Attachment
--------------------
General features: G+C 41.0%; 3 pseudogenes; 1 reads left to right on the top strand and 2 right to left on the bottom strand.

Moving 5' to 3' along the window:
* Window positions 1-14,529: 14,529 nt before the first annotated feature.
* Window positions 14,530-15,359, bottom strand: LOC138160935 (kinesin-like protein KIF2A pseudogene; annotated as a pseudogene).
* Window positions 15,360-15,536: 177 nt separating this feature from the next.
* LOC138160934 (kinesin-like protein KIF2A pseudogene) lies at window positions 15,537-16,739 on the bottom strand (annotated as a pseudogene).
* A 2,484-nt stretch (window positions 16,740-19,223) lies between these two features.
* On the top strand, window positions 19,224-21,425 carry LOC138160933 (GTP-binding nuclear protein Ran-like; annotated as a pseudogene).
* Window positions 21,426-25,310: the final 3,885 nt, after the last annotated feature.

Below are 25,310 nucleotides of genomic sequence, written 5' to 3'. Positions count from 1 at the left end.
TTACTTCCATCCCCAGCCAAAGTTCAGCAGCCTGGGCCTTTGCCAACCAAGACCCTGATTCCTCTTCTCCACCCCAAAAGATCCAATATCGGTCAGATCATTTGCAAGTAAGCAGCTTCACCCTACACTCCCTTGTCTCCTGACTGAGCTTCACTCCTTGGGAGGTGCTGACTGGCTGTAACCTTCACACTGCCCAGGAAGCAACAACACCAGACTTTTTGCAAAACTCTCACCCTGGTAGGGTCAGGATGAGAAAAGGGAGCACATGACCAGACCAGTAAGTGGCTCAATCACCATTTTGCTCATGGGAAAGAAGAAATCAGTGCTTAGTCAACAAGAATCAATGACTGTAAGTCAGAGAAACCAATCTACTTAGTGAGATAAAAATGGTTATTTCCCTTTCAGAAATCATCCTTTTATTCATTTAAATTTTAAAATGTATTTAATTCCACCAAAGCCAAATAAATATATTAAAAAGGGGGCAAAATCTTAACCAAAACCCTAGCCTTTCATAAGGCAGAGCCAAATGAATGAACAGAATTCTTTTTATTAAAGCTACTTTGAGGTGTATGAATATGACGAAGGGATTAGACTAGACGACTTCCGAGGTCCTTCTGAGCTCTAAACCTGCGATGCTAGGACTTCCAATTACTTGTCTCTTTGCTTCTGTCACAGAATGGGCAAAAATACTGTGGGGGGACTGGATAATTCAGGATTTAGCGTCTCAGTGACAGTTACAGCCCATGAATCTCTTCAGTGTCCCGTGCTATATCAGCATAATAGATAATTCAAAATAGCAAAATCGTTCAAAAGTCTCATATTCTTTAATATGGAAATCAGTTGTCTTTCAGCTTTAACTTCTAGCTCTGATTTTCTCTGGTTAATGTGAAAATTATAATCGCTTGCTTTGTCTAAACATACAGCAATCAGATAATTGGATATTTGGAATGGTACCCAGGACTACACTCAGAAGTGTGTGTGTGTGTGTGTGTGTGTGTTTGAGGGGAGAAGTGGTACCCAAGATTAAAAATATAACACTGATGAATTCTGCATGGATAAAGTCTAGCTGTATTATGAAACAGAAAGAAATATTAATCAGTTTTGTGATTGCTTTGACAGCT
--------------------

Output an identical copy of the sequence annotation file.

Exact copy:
General features: G+C 41.0%; 3 pseudogenes; 1 reads left to right on the top strand and 2 right to left on the bottom strand.

Moving 5' to 3' along the window:
* Window positions 1-14,529: 14,529 nt before the first annotated feature.
* Window positions 14,530-15,359, bottom strand: LOC138160935 (kinesin-like protein KIF2A pseudogene; annotated as a pseudogene).
* Window positions 15,360-15,536: 177 nt separating this feature from the next.
* LOC138160934 (kinesin-like protein KIF2A pseudogene) lies at window positions 15,537-16,739 on the bottom strand (annotated as a pseudogene).
* A 2,484-nt stretch (window positions 16,740-19,223) lies between these two features.
* On the top strand, window positions 19,224-21,425 carry LOC138160933 (GTP-binding nuclear protein Ran-like; annotated as a pseudogene).
* Window positions 21,426-25,310: the final 3,885 nt, after the last annotated feature.

Below are 25,310 nucleotides of genomic sequence, written 5' to 3'. Positions count from 1 at the left end.
TTACTTCCATCCCCAGCCAAAGTTCAGCAGCCTGGGCCTTTGCCAACCAAGACCCTGATTCCTCTTCTCCACCCCAAAAGATCCAATATCGGTCAGATCATTTGCAAGTAAGCAGCTTCACCCTACACTCCCTTGTCTCCTGACTGAGCTTCACTCCTTGGGAGGTGCTGACTGGCTGTAACCTTCACACTGCCCAGGAAGCAACAACACCAGACTTTTTGCAAAACTCTCACCCTGGTAGGGTCAGGATGAGAAAAGGGAGCACATGACCAGACCAGTAAGTGGCTCAATCACCATTTTGCTCATGGGAAAGAAGAAATCAGTGCTTAGTCAACAAGAATCAATGACTGTAAGTCAGAGAAACCAATCTACTTAGTGAGATAAAAATGGTTATTTCCCTTTCAGAAATCATCCTTTTATTCATTTAAATTTTAAAATGTATTTAATTCCACCAAAGCCAAATAAATATATTAAAAAGGGGGCAAAATCTTAACCAAAACCCTAGCCTTTCATAAGGCAGAGCCAAATGAATGAACAGAATTCTTTTTATTAAAGCTACTTTGAGGTGTATGAATATGACGAAGGGATTAGACTAGACGACTTCCGAGGTCCTTCTGAGCTCTAAACCTGCGATGCTAGGACTTCCAATTACTTGTCTCTTTGCTTCTGTCACAGAATGGGCAAAAATACTGTGGGGGGACTGGATAATTCAGGATTTAGCGTCTCAGTGACAGTTACAGCCCATGAATCTCTTCAGTGTCCCGTGCTATATCAGCATAATAGATAATTCAAAATAGCAAAATCGTTCAAAAGTCTCATATTCTTTAATATGGAAATCAGTTGTCTTTCAGCTTTAACTTCTAGCTCTGATTTTCTCTGGTTAATGTGAAAATTATAATCGCTTGCTTTGTCTAAACATACAGCAATCAGATAATTGGATATTTGGAATGGTACCCAGGACTACACTCAGAAGTGTGTGTGTGTGTGTGTGTGTGTGTTTGAGGGGAGAAGTGGTACCCAAGATTAAAAATATAACACTGATGAATTCTGCATGGATAAAGTCTAGCTGTATTATGAAACAGAAAGAAATATTAATCAGTTTTGTGATTGCTTTGACAGCT